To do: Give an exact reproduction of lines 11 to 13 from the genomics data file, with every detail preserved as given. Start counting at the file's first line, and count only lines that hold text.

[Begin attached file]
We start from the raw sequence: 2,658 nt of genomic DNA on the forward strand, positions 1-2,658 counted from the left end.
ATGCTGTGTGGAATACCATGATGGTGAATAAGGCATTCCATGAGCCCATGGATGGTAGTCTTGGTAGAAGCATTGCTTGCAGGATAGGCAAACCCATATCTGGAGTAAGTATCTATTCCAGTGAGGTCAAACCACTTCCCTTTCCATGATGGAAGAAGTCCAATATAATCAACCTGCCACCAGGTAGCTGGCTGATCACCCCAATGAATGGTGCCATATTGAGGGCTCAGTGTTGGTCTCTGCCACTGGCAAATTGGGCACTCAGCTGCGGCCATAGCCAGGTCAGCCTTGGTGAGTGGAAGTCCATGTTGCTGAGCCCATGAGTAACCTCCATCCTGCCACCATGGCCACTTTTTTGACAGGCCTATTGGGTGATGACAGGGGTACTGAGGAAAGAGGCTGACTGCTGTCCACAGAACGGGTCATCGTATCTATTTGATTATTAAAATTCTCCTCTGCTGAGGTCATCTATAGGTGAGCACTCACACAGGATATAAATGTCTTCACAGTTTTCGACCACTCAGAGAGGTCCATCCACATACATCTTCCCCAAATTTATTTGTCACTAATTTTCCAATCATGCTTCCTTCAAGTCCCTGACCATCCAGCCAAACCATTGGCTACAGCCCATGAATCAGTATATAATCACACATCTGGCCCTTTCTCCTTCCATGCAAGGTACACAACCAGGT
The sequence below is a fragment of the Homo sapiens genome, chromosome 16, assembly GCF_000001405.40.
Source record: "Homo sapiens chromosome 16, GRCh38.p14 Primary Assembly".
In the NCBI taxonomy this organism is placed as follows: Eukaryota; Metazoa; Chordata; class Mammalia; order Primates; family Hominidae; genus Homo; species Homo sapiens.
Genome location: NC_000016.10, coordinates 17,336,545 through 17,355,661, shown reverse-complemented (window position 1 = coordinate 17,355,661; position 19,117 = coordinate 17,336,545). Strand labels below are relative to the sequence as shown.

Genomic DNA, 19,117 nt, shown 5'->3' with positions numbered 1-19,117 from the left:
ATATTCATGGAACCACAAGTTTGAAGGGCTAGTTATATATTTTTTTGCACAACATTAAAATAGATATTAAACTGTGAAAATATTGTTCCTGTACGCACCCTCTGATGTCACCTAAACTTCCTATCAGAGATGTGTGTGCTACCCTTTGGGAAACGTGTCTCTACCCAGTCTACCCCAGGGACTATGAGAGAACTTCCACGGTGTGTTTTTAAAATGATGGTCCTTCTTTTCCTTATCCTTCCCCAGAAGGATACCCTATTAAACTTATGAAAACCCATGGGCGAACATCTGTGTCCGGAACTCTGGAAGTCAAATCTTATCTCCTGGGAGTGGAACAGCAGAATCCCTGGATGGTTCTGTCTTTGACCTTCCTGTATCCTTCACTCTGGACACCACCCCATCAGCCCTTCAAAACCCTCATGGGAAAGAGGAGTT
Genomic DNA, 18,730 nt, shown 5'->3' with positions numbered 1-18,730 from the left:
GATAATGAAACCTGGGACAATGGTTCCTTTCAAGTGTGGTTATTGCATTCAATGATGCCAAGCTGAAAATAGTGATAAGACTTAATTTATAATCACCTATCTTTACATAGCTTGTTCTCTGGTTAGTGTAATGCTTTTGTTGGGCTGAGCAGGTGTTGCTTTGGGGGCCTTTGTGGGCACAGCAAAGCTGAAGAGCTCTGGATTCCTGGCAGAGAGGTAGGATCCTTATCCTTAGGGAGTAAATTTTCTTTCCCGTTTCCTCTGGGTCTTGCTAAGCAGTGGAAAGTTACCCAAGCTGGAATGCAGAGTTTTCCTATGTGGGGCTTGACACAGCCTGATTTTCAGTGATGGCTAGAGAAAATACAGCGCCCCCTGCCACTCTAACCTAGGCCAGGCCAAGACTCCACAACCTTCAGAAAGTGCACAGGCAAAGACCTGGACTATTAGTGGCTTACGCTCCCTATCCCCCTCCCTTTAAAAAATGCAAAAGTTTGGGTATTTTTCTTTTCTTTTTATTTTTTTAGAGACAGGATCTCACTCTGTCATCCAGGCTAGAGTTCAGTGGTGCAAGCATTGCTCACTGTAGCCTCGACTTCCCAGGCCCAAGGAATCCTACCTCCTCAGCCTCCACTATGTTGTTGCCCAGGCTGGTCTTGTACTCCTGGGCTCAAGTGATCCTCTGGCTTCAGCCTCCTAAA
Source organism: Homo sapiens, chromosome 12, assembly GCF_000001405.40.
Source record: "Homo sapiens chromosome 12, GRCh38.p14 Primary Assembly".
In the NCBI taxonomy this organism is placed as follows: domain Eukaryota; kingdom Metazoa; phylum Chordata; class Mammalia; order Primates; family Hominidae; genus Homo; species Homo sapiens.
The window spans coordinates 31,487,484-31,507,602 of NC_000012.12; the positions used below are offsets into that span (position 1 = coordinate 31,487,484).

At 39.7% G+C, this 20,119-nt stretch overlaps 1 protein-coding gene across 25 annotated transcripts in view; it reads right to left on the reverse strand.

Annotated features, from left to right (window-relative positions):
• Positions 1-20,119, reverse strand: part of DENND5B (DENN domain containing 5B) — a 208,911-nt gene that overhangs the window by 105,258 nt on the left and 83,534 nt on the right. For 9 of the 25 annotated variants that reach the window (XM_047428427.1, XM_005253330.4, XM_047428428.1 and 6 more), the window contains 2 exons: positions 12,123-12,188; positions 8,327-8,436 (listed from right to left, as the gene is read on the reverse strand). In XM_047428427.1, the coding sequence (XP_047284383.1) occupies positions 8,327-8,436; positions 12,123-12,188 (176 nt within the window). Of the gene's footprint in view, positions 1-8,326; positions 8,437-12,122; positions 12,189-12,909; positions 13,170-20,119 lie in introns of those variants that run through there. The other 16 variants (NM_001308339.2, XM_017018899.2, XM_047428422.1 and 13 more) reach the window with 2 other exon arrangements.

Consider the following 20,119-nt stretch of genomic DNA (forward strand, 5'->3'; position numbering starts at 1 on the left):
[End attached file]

Source organism: Homo sapiens, chromosome 12, assembly GCF_000001405.40.
Source record: "Homo sapiens chromosome 12, GRCh38.p14 Primary Assembly".
In the NCBI taxonomy this organism is placed as follows: domain Eukaryota; kingdom Metazoa; phylum Chordata; class Mammalia; order Primates; family Hominidae; genus Homo; species Homo sapiens.